OPINION ISSUED JANUARY 23, 1998
REBECCA JONES AND
DIVISION OF NATURAL RESOURCES
Claimant represents self.
Daynus Jividen, Senior Assistant Attorney General, for the
The claimants brought this action for damage to personal
property resulting from flooding at the Watoga State Park in
Pocahontas County. The Court is of the opinion to make an award as
stated more fully below.
Claimant David Jones was, at all relevant time periods,
the superintendent of Watoga State Park. The parties stipulated
that as condition of employment, Mr. Jones was required to live at
the park in the superintendent's residence. On or about June 2,
1997, Pocahontas County experienced an extremely heavy rainfall,
estimated to be in the neighborhood of up to 10 inches of rain.
The evidence adduced at hearing was that a large amount of water
flowed downhill from nearby hillsides and flooded the basement of
the superintendent's residence.
The testimony established that the water level in the
basement was between five and six feet deep. The claimant
submitted into evidence photographs showing that the basement and
personal property therein sustained heavy damage. The items
destroyed included a clothes washer and dryer, a dehumidifier, a
vacuum cleaner and a Christmas tree and decorations. The
claimant's renter's insurance did not cover flood damage. The
respondent's insurer denied the claim as well, on the basis that
the damage was caused by an act of nature.
The respondent moved for summary judgment on the basis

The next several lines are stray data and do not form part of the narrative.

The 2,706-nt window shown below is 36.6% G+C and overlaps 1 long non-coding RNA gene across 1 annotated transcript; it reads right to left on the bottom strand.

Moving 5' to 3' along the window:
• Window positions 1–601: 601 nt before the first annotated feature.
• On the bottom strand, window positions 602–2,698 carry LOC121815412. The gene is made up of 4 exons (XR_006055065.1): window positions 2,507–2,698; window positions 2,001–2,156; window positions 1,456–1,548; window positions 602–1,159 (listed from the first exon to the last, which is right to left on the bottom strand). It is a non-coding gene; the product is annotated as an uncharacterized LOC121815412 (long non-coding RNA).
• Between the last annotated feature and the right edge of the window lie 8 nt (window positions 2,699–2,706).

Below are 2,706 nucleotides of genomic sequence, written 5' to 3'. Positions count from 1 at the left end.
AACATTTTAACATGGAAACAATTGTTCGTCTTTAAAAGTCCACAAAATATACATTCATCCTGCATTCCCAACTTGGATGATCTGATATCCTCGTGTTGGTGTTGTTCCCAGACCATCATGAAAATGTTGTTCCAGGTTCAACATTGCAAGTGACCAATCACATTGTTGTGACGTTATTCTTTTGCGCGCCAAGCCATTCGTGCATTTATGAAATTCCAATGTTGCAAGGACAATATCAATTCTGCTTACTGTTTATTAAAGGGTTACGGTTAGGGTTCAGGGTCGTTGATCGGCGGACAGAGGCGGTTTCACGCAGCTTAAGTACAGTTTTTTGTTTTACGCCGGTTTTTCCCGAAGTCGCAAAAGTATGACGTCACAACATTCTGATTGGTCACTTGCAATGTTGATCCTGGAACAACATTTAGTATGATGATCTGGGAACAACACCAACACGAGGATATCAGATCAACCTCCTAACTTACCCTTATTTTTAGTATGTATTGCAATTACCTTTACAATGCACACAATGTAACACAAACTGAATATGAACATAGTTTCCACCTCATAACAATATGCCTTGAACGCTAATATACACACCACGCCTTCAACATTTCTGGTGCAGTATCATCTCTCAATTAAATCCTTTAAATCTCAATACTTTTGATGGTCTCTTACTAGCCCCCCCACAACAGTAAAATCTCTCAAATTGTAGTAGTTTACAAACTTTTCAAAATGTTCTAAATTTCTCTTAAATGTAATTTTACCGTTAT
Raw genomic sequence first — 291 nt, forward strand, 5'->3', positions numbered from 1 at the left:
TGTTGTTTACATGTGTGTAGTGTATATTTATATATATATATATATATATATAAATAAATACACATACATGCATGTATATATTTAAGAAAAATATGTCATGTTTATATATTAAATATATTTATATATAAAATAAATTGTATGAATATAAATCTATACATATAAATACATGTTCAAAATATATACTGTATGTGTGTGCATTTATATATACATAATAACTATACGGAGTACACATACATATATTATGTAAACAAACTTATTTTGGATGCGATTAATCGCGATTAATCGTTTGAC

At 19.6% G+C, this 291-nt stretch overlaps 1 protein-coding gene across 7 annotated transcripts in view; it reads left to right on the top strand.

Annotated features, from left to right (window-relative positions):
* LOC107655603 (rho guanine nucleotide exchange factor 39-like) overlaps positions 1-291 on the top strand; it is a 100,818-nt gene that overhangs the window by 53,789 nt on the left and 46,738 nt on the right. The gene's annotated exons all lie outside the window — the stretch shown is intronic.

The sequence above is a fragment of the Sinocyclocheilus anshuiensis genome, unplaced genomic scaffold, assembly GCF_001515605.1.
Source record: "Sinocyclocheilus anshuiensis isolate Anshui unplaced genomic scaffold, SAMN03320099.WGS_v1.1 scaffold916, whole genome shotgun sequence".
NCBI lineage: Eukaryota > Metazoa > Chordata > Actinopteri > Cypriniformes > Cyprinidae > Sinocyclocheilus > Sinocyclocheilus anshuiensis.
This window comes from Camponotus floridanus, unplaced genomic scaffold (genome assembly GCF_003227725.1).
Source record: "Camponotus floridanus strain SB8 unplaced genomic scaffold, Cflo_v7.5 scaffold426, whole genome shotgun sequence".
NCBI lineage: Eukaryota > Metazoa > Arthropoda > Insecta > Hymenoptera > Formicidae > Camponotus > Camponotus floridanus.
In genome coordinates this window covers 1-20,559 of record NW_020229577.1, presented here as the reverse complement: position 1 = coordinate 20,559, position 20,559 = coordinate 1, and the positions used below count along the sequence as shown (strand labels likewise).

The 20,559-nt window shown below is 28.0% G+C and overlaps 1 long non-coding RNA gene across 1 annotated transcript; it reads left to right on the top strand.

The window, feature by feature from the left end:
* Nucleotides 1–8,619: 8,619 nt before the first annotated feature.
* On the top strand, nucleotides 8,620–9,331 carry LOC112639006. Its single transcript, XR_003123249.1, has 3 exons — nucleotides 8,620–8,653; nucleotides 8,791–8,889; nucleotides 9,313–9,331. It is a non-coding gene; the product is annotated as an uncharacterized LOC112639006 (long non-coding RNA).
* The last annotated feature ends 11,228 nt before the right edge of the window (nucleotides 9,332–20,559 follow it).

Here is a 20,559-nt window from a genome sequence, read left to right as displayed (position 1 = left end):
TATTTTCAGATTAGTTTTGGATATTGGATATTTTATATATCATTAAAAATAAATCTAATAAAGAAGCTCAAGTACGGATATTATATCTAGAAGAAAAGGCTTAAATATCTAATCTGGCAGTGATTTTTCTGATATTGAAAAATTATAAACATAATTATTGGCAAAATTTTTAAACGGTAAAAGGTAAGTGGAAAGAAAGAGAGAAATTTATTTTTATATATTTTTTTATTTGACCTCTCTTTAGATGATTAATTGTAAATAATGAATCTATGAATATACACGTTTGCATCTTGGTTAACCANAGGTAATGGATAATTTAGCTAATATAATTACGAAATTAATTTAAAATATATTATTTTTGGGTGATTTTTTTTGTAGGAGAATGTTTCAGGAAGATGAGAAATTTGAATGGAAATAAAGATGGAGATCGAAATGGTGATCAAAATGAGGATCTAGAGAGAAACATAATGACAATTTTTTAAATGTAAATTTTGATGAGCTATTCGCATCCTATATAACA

that there was insufficient evidence of negligent conduct on the
part of the respondent and that the sole cause of this incident was
an Act of God. Adkins vs. City of Hinton, 142 S.E.2d 889 (W.Va.
1965); American Coal Co. vs. De Wese, 30 F. 2d 349 (4th Cir. 1929);
Bennett vs. State Road Commission, 5 Ct. Cl. 153 (1950). The
claimant conceded that the flood was an uncontrollable act of
nature and that the respondent was not at fault. However, it was
the claimants' position that they should be compensated for loss of
personal property due to the fact that they were required to live
on the premises.
The Court recognizes that the respondent may not be
legally obligated to compensate the claimants under existing law.
However, the Court is of the opinion that because the claimants
were required to live at the park as a condition of employment, the
respondent has a moral obligation, in equity and good conscience,
to compensate the claimants for loss of their property. Hammack
vs. Division of Highways, (CC-93-176a), unpublished OPINION ISSUED
December 17, 1993. Therefore the Motion for Summary Judgment is
Claimants have based their request for an award upon full
replacement costs for their personalty in the total amount of
approximately $3,800.00. The Court has examined and evaluated the
record independently and makes an award in the amount of $1,992.80
which the Court considers to be fair and reasonable compensation
for claimants' loss.
Therefore, in view of the foregoing, the Court makes an
award in the amount of $1,992.80.
Award of $1,992.80.
Cases Submitted and Determined
In the Court of Claims in the
State of West Virginia